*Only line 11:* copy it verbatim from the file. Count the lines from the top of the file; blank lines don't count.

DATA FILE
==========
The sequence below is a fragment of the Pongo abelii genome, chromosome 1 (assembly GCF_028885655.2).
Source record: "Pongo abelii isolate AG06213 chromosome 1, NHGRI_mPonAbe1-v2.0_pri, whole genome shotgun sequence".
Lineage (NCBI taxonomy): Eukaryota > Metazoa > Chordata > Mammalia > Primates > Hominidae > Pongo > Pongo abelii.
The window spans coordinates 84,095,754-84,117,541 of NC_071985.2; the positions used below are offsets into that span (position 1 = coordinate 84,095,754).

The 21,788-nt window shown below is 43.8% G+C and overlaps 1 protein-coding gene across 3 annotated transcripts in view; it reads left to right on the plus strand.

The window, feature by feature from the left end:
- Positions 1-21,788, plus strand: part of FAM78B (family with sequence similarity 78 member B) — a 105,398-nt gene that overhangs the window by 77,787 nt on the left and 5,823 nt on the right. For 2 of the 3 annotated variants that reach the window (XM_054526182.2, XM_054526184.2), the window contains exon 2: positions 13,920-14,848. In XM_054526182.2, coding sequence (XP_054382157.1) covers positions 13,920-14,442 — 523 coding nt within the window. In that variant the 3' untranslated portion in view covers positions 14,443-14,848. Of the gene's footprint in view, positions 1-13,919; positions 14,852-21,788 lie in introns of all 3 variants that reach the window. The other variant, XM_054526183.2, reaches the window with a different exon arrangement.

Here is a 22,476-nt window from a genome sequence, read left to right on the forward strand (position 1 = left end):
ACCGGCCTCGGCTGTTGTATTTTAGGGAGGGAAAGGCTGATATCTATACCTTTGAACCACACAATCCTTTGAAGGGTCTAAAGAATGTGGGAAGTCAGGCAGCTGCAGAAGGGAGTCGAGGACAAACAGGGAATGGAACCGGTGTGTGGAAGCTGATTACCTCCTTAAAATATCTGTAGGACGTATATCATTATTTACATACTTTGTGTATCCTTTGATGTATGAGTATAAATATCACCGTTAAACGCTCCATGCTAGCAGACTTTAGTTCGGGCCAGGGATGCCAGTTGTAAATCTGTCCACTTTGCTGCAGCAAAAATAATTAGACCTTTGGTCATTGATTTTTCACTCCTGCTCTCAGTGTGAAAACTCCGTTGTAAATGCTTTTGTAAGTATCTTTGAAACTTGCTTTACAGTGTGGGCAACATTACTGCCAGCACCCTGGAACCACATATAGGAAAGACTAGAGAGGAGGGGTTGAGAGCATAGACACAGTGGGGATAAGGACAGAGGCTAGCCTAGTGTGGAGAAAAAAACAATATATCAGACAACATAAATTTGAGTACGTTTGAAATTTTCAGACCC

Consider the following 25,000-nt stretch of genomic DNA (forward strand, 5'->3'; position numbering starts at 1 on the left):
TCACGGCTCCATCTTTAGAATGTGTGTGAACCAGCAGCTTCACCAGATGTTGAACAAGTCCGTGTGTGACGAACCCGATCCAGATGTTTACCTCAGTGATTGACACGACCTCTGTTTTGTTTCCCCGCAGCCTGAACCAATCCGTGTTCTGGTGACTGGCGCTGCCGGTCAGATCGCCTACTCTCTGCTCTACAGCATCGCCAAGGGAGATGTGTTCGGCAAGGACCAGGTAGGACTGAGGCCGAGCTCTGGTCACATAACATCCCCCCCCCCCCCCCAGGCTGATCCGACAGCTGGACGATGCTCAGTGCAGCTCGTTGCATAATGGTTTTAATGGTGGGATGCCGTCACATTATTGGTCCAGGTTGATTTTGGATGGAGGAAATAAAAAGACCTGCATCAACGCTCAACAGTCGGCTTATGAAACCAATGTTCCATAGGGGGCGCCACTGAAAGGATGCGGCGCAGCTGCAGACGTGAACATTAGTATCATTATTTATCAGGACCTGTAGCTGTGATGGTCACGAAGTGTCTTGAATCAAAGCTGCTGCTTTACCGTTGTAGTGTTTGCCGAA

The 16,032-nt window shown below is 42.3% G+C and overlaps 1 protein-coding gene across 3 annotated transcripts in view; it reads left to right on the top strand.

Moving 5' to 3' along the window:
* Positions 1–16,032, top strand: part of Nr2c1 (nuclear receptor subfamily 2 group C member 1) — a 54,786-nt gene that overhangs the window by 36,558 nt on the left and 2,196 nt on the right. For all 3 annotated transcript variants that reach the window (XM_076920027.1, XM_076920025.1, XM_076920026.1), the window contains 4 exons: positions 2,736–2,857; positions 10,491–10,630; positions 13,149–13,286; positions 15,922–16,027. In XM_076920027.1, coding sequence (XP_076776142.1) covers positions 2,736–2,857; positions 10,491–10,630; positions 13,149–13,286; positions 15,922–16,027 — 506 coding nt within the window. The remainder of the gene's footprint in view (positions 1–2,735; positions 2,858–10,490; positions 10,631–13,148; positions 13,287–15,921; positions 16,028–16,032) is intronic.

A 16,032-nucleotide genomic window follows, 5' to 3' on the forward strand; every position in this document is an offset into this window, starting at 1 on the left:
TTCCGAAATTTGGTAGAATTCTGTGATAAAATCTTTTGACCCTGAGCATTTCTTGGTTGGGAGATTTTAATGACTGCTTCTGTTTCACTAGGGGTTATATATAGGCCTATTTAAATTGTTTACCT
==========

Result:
TCACGGCTCCATCTTTAGAATGTGTGTGAACCAGCAGCTTCACCAGATGTTGAACAAGTCCGTGTGTGACGAACCCGATCCAGATGTTTACCTCAGTGATTGACACGACCTCTGTTTTGTTTCCCCGCAGCCTGAACCAATCCGTGTTCTGGTGACTGGCGCTGCCGGTCAGATCGCCTACTCTCTGCTCTACAGCATCGCCAAGGGAGATGTGTTCGGCAAGGACCAGGTAGGACTGAGGCCGAGCTCTGGTCACATAACATCCCCCCCCCCCCCCCAGGCTGATCCGACAGCTGGACGATGCTCAGTGCAGCTCGTTGCATAATGGTTTTAATGGTGGGATGCCGTCACATTATTGGTCCAGGTTGATTTTGGATGGAGGAAATAAAAAGACCTGCATCAACGCTCAACAGTCGGCTTATGAAACCAATGTTCCATAGGGGGCGCCACTGAAAGGATGCGGCGCAGCTGCAGACGTGAACATTAGTATCATTATTTATCAGGACCTGTAGCTGTGATGGTCACGAAGTGTCTTGAATCAAAGCTGCTGCTTTACCGTTGTAGTGTTTGCCGAA